this is what i have done and it has always worked. there are rare instances when, for example, H is not +1, but it will be pretty obvious, because it'll be paired up with something you know is always positive. i doubt they'll try to throw you for a loop on the mcat like that though. just have an idea of the anions/cations that are (almost) always the same (e.g. H1+, Na1+, Cl1-, Br1-) etc... and you should be able to figure it out from there. then look at the subscript. If it's Cl2, you know the charge is -2 and that the oxidation number of the other element is +2 if it's a single element, +1 if it's 2 together.Originally posted by AlternateSome1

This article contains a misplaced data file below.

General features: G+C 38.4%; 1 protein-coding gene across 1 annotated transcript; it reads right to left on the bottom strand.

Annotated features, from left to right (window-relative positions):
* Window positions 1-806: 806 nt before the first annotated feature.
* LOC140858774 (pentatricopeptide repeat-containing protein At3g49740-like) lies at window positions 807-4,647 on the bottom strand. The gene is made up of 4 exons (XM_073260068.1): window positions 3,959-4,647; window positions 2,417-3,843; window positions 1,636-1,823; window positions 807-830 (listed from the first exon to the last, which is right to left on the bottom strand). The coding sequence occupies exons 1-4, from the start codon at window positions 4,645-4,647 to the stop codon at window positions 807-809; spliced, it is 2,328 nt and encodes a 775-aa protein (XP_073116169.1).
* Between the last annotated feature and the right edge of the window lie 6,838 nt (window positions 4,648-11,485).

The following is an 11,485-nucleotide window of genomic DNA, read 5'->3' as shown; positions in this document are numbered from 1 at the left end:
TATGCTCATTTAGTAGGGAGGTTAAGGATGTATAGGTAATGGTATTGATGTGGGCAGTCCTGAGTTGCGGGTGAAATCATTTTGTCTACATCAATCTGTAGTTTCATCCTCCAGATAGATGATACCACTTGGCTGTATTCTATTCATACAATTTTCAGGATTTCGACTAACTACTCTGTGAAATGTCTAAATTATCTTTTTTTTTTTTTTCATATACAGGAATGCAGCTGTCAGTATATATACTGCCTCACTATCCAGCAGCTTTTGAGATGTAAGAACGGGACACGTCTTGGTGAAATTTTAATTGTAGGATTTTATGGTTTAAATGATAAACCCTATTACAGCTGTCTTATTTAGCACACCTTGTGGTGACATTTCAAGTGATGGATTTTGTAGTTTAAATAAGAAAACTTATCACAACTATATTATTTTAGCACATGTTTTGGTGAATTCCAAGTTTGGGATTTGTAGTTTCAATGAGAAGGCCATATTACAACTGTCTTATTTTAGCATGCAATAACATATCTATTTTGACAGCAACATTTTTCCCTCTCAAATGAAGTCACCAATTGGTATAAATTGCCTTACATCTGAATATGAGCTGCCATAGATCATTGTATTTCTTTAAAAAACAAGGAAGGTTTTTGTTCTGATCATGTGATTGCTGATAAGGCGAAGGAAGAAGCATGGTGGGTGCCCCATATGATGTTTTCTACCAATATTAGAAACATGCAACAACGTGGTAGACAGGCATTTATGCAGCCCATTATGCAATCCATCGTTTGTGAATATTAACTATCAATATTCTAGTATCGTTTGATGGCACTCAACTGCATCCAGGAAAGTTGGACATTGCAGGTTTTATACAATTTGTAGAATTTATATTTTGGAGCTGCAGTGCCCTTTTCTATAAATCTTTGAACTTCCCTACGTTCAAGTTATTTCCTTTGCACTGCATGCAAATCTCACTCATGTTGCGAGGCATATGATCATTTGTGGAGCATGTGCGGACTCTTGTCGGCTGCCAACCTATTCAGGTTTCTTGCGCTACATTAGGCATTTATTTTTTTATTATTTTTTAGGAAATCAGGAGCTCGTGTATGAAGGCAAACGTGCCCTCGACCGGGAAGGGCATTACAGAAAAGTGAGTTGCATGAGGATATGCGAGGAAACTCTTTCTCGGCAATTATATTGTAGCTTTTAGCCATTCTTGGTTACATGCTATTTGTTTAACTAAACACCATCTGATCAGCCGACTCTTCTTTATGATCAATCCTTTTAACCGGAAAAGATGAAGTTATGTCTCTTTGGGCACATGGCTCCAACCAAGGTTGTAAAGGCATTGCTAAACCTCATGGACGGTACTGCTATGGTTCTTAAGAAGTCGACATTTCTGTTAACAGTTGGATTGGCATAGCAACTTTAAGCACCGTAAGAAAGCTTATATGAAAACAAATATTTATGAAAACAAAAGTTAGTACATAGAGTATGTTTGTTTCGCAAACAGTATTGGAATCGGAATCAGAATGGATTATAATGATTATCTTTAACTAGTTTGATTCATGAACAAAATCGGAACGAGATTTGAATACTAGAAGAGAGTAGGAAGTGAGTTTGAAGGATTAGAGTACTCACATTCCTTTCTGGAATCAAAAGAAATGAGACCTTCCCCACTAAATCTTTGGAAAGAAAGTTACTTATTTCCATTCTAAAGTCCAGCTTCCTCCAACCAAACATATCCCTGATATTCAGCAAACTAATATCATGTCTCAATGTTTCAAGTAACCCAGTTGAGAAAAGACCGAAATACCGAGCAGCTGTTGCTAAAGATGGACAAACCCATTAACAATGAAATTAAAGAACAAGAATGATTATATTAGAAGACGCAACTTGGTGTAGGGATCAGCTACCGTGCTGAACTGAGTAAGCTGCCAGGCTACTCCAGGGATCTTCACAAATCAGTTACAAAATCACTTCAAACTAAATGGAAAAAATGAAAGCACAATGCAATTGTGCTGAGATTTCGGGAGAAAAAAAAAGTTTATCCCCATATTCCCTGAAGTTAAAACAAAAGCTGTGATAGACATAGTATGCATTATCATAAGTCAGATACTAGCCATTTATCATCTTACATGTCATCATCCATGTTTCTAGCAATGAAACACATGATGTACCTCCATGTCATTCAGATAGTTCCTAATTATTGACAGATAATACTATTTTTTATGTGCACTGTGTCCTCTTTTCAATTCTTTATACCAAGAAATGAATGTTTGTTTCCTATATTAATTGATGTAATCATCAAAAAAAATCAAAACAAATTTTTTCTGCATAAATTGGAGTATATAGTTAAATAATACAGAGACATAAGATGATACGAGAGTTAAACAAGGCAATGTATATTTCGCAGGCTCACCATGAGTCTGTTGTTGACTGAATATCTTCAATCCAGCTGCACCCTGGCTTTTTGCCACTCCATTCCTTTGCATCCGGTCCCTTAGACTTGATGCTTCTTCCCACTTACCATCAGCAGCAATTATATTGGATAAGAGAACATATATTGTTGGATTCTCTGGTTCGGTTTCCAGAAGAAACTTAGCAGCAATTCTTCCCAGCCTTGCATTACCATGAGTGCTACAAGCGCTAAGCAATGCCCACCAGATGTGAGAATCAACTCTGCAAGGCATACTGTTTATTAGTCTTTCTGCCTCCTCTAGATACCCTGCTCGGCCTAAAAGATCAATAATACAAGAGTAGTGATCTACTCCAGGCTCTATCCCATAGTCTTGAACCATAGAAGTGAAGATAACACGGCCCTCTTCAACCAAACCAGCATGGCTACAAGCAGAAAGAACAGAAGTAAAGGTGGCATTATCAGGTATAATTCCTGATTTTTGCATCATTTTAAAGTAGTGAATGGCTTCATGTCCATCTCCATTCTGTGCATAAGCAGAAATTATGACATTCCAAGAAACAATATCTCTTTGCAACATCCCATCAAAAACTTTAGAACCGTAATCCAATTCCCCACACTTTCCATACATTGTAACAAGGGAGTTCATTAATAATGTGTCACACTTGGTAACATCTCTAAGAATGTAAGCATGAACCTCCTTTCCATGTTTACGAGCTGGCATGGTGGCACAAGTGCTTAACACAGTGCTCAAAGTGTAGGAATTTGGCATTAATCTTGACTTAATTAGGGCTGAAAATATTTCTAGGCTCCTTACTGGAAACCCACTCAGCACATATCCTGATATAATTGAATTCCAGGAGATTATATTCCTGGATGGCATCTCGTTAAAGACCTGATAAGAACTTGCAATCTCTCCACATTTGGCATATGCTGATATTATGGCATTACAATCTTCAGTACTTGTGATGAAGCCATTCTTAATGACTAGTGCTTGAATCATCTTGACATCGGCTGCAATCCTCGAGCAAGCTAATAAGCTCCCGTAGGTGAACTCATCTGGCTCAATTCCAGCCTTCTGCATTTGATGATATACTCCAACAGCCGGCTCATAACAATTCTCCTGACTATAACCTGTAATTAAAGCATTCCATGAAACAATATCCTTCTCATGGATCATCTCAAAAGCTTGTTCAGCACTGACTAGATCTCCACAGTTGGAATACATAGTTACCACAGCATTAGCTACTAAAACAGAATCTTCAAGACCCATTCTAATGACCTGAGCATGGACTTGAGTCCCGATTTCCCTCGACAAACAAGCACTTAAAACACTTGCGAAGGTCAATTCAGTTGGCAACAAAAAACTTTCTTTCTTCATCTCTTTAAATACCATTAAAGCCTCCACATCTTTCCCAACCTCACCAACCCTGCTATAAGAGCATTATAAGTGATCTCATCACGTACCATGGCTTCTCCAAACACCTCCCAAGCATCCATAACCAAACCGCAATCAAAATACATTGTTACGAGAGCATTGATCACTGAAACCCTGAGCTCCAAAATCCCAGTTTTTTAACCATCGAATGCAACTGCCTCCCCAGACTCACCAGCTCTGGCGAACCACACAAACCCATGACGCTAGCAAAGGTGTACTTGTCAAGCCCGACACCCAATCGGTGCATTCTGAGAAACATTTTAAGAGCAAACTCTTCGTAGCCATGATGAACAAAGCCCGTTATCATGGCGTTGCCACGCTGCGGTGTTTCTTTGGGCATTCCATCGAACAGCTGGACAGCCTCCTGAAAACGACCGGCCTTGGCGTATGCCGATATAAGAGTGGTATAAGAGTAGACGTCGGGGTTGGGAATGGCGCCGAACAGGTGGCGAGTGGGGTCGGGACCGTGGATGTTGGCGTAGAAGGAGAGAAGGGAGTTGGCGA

Hmm...don't feel bad, its not that easy. Basically you start with what you know, and work from there. Generally you will know that one compound ALWAYS takes a certain oxidation state...such as Cl -. Then you figure out what possible numbers could fit for the other oxidation state so that they total 0 (or the oxidation state superscript given!). So...AgCl. Maybe you have no idea what silver's oxidation states are, so you start with knowing Cl is -1. Then you determine that you have no overall charge. Therefore, Ag must be +1. I hope this helps at all.